|Information on Marine Life is a popular topic for reading and learning by many of our subscribers, and Delanceyplace.com has come up with another interesting excerpt from a book on this subject. We are happy to pass this information along. We like Delanceyplace.com because they donate all their profits to children’s literacy projects.
Today’s selection — from Spineless: Portraits of Marine Invertebrates, the Backbone of Life by Susan Middleton with a Foreword by Sylvia Earle. There are 1.25 million terrestrial species on Earth, but there may be as many as 50 million species in the sea:
“The number of distinct species of terrestrial animals, plants, fungi, protists, bacteria, and others accounted for so far is about 1.25 million. According to a recent ten-year survey, the Census of Marine Life, only about 250,000 species of marine organisms have been discovered and named so far, but this is to be expected. The serious exploration of life in the ocean is just getting under way. Nearly every inch of Earth’s lands have been mapped, and most have been crisscrossed many times by human observers. Meanwhile, only about 5 percent of the ocean below the surface waters has ever been seen at all, let alone fully explored. The Census of Marine Life predicts the number of species that now live in the sea to exceed 1 million, perhaps 10 million. Others estimate this number at 50 million or more, and that’s not counting microbial organisms that would require a new definition of what constitutes a species. …
“Most of the [known sea invertebrates] live in shallow, coastal waters, but the average depth of the ocean is two and a half miles. At its maximum, the Pacific Ocean stretches seven miles deep, in the waters near the Mariana Islands. First accessed in 1960 by two men who descended in the bathyscaphe Trieste, that deepest place was not seen again until 2012, when ocean explorer and filmmaker James Cameron made a solo descent –and return — bringing back news of life throughout the water column, even in the cold, dark recesses of the Mariana Trench. Trails and burrows in the soft sediment on the seafloor wound between a few exotic-looking sea cucumbers and lacy brittle stars. Some scientists have obtained samples of the water that seeps into mile-deep cracks in the ocean’s bottom. There, too, life occurs, in microbial forms, prospering in an eternally dark realm that while inhospitable to humans is just right for them.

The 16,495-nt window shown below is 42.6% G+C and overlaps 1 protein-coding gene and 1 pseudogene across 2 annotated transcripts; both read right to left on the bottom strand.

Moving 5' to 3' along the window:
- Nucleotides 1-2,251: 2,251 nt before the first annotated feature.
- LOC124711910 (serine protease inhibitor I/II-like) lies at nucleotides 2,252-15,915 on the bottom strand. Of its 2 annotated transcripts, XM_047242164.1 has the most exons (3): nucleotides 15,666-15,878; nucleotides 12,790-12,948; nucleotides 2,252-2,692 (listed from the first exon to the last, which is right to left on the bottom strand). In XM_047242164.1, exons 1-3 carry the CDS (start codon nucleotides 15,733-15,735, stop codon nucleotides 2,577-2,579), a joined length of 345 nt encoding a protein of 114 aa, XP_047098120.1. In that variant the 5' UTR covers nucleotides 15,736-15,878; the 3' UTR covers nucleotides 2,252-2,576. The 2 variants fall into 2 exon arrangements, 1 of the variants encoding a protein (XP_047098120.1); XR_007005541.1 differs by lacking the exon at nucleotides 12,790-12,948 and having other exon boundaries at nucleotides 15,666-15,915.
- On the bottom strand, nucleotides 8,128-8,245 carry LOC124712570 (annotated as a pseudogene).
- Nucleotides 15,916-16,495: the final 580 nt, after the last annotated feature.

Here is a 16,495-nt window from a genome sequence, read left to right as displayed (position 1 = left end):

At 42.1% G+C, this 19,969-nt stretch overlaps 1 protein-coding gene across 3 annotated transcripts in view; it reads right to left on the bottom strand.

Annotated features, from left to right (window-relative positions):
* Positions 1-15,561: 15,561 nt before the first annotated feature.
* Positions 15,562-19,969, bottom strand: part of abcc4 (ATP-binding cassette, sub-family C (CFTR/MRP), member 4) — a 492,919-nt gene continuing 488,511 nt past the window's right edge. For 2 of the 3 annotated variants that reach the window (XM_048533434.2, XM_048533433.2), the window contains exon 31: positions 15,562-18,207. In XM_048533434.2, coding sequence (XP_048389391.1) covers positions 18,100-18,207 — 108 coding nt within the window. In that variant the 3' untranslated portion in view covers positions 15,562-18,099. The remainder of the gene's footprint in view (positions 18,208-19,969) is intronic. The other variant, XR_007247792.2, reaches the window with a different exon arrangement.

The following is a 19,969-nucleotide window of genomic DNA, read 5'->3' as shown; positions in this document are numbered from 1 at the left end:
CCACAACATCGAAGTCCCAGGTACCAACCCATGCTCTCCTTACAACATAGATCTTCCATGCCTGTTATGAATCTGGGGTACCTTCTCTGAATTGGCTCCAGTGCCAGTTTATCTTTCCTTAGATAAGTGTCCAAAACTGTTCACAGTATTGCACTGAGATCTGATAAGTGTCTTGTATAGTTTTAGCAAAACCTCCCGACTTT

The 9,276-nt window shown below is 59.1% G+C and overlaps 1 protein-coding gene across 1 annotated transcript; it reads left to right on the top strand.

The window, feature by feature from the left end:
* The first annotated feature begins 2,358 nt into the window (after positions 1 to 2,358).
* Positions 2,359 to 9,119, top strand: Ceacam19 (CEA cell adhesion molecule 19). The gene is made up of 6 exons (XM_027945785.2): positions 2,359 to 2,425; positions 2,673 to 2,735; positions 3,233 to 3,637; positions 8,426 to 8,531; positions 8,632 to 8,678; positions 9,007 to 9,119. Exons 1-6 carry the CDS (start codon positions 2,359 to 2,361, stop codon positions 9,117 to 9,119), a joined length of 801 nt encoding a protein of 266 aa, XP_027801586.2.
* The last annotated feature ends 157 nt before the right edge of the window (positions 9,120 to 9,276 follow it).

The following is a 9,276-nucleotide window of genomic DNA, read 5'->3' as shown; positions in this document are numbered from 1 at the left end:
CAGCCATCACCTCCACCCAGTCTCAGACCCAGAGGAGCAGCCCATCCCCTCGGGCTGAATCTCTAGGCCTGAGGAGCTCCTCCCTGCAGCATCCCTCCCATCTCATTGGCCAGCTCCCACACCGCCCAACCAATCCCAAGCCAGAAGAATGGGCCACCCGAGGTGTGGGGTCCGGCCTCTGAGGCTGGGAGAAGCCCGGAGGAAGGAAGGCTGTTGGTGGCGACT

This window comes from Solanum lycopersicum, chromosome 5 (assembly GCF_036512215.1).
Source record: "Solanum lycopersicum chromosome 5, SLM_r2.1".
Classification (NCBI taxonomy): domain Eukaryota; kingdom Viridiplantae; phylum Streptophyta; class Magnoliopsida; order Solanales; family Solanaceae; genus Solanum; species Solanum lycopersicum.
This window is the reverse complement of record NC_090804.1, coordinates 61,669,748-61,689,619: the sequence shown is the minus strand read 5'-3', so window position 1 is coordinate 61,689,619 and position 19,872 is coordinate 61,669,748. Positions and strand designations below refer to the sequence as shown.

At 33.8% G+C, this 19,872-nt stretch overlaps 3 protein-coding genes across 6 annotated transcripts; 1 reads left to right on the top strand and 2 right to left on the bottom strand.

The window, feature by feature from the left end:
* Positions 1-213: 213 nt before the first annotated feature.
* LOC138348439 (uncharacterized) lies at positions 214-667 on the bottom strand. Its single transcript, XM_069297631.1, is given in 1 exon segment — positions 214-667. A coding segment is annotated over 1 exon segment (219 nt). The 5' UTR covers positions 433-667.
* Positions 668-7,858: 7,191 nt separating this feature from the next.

“All forms of life share one thing in common, regardless of where they live, from the deepest sea to the driest desert to the most populous city. That thing is water. … 97 percent of Earth’s water is ocean [and this] water is literally alive. A single bucketful of apparently clear ocean water taken from any of the areas represented in this book will contain many millions of microbes and may hold as many phyla of animals as there are in all terrestrial systems combined — most of them the microscopic, young stages of larger animals but many full-grown planktonic species as well.”